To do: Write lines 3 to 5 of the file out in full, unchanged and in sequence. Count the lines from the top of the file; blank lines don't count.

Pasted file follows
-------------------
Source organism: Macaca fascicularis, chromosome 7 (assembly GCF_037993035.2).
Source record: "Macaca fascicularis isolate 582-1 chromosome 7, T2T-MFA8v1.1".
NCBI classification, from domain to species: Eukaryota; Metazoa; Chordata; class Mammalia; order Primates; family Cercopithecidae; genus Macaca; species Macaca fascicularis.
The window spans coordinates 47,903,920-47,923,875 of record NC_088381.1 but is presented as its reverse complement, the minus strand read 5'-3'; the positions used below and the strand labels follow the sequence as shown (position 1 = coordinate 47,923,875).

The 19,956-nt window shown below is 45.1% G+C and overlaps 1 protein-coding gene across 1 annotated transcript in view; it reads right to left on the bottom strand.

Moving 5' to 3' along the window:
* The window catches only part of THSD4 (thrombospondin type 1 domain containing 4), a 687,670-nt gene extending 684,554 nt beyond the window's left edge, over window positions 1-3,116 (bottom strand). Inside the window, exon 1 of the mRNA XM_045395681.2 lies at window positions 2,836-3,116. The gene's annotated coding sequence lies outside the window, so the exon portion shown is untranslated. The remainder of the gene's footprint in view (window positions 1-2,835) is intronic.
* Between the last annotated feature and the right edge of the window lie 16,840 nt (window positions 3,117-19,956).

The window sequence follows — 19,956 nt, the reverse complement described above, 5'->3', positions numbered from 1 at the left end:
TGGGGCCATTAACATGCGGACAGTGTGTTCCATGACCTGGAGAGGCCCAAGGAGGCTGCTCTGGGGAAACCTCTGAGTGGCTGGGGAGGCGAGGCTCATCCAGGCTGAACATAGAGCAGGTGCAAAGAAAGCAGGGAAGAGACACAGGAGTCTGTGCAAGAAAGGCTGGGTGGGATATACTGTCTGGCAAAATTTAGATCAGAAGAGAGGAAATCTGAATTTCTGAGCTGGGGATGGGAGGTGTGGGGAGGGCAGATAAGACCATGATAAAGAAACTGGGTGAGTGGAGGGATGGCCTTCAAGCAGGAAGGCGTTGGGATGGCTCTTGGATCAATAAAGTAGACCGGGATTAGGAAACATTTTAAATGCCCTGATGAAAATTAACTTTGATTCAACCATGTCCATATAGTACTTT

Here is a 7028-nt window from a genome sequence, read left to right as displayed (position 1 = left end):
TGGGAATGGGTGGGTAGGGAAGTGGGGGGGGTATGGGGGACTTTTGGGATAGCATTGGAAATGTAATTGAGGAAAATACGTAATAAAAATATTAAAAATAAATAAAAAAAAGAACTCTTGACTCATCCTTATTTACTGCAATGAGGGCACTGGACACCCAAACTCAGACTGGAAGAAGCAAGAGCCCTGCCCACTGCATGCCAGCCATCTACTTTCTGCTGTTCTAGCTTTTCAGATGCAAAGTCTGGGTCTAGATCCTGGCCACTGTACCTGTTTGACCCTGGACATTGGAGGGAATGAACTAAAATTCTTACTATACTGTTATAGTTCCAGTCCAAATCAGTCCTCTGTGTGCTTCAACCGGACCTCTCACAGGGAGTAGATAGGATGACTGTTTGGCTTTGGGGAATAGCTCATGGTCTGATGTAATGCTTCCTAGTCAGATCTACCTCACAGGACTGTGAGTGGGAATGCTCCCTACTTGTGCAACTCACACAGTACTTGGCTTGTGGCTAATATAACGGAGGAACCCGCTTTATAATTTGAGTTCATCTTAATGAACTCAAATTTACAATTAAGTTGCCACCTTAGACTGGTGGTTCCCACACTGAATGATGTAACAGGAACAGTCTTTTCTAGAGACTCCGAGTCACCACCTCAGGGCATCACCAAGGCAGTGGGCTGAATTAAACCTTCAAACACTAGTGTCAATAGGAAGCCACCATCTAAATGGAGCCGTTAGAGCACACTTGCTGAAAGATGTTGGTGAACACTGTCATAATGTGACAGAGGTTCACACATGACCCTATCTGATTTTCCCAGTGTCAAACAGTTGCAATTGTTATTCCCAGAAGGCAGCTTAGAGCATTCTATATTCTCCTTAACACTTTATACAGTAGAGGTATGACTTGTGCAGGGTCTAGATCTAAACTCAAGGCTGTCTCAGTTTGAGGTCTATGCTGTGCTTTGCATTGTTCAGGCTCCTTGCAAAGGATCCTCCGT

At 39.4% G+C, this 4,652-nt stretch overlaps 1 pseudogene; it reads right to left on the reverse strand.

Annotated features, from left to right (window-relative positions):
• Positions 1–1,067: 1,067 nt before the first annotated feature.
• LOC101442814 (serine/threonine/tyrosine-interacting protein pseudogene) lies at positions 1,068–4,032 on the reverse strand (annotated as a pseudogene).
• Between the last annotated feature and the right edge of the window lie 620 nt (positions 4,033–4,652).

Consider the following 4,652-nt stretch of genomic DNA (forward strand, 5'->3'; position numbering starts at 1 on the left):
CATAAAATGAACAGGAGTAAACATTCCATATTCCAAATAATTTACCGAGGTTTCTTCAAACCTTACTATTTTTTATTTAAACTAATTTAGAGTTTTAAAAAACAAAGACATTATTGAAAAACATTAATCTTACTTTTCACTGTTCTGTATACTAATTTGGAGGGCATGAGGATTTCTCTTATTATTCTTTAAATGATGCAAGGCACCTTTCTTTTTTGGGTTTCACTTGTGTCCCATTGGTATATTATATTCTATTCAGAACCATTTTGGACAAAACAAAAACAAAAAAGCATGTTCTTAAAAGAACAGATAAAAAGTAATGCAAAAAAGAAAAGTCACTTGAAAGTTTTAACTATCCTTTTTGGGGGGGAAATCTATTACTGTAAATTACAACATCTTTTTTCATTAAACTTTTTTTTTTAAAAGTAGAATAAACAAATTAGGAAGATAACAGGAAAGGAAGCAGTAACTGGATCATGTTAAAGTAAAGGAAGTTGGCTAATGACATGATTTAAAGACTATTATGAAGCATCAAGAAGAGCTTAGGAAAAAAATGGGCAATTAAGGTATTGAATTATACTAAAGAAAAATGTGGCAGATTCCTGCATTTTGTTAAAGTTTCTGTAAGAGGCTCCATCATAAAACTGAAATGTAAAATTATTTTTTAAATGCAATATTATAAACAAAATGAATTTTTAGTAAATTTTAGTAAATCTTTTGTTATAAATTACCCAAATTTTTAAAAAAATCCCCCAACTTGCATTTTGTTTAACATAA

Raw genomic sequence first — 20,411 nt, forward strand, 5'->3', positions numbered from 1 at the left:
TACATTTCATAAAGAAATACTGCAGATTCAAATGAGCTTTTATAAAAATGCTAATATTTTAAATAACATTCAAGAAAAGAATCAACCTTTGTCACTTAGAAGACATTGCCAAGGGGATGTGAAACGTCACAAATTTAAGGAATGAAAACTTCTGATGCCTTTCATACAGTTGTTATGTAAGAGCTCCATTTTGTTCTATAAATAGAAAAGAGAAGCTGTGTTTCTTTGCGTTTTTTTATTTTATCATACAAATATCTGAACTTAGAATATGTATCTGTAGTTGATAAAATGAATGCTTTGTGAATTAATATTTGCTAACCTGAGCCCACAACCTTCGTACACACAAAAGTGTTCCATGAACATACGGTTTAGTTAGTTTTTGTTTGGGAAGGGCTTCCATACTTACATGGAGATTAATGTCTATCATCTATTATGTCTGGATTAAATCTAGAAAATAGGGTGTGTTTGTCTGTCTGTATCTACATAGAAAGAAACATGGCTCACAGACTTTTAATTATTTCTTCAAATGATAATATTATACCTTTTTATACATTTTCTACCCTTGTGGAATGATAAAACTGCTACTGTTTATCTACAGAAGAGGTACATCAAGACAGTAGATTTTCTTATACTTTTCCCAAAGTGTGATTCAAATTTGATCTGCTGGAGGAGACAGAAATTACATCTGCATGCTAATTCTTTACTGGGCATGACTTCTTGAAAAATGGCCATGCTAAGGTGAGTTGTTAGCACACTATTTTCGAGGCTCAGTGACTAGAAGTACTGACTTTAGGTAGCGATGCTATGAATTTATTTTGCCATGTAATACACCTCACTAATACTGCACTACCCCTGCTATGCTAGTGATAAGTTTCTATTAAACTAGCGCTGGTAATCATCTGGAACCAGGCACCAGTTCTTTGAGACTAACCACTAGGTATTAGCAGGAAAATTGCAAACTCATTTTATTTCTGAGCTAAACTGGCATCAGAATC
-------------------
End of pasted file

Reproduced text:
NCBI classification, from domain to species: Eukaryota; Metazoa; Chordata; class Mammalia; order Primates; family Cercopithecidae; genus Macaca; species Macaca fascicularis.
The window spans coordinates 47,903,920-47,923,875 of record NC_088381.1 but is presented as its reverse complement, the minus strand read 5'-3'; the positions used below and the strand labels follow the sequence as shown (position 1 = coordinate 47,923,875).

The 19,956-nt window shown below is 45.1% G+C and overlaps 1 protein-coding gene across 1 annotated transcript in view; it reads right to left on the bottom strand.